I certainly don’t. Growing up, I attended a Church of England primary school so used to follow Christianity. The concept of miracles seemed perfectly plausible as a youngster but since I was diagnosed with Friedreich’s Ataxia at the tender age of 9, all my life experiences have made me streetwise and a great believer of logic. There are occasions where my common sense goes out the window and I imagine what life would be like if one day, I woke-up and discovered I could suddenly walk. Then, I slap myself around the face and get back to reality.
I’m not criticising those who claim miracles do happen, it’s just that I feel they are complete nonsense. The belief that ill people may be miraculously cured is comforting for many as the idea of someone suffering an affliction for the rest of their life is difficult to comprehend for humans. However, in the same way that it is impossible for a blue Ford Anglia to fly through the air (Harry Potter reference), realism should tell you that a person cannot be magically made better. For example, if a patient suddenly wakes up from a coma, it is not a miracle. There will either be a logical, scientific explanation or it is pure luck and a mere coincidence. Why does God or the like have to be the answer?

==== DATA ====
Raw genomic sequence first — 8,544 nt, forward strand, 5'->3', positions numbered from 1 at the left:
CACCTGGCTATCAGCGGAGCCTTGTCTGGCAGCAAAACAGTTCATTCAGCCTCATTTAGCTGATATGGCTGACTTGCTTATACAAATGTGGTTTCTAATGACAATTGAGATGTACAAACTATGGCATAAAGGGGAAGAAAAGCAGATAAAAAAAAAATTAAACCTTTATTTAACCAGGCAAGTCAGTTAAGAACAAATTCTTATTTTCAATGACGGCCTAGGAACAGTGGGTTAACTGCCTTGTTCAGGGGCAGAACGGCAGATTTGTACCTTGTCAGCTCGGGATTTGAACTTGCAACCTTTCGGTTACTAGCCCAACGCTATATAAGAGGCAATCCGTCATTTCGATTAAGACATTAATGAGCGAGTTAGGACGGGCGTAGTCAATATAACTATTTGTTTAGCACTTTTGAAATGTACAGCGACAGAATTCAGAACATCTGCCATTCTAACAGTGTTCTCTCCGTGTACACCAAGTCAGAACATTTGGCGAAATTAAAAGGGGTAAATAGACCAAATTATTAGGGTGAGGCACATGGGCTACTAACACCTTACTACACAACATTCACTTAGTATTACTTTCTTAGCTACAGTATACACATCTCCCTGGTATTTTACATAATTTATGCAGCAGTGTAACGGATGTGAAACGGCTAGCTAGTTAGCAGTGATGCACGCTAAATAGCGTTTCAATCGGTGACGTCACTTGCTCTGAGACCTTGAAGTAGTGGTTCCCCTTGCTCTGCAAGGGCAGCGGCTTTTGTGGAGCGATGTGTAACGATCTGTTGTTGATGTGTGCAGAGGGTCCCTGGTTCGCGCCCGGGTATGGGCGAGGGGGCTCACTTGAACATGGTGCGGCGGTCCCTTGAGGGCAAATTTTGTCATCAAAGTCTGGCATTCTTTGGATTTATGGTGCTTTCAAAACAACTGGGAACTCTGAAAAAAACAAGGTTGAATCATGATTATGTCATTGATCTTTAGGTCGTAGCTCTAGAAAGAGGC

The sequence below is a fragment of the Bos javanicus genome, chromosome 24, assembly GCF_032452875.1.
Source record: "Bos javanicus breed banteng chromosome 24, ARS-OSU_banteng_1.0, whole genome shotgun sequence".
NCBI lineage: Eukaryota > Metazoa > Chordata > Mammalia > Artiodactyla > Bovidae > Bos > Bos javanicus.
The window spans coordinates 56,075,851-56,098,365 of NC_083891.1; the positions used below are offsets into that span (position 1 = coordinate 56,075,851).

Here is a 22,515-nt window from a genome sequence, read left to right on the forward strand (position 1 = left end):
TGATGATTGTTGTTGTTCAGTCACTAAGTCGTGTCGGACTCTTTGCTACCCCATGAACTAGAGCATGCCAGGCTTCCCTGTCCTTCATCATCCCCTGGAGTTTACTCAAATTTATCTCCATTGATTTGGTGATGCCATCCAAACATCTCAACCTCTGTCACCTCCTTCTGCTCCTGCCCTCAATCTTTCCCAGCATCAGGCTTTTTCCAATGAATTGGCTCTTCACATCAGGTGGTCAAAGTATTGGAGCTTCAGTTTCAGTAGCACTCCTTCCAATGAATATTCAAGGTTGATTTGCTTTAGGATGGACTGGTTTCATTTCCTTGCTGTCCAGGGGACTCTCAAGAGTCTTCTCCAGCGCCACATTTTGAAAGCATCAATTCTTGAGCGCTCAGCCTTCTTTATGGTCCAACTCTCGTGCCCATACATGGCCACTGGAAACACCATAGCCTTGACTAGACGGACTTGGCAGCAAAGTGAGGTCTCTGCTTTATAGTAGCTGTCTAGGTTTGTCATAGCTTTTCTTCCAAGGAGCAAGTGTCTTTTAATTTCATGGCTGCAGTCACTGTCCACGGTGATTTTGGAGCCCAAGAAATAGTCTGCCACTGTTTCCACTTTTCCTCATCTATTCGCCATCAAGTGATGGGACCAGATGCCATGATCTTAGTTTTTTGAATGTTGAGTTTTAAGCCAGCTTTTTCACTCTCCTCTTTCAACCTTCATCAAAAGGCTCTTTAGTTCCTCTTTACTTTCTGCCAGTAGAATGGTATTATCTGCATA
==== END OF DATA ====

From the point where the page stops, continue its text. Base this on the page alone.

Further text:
The reason I am having this mini debate (it feels like I’m back at school writing an Ethics essay) is because when I went swimming on Friday, I stood up in the pool and my legs felt abnormally strong. Like I said, I don’t believe in miracles and deep down knew it was probably something to do with the water holding me upright. I was only standing for a minute and soon returned to having jelly legs but for that brief moment, I got carried away. I wondered what would be the first thing I’d do if I could walk again. Jump? Run? Find a football and kick it?
My next thought was that I would probably never know if I was suddenly made better. I wouldn’t have the confidence to try and walk. Hypothetically speaking, what if I went to get out of my chair and had a really bad fall? I’m not brave enough to test if a miracle has happened because in all likelihood, I’d end up hurting myself. It’s not worth the pain.
Also, I don’t know if I’d want to be able bodied. Obviously, it would be preferable to not be disabled in the first place but 10 years after diagnosis, I can’t imagine life without Friedreich’s Ataxia. A miracle would definitely make my life easier but all the negative aspects of being a ‘Wheelchair Boy’ is what makes me into the person I am today. Everything would be extremely different, and not necessarily for the better.
Bye for now!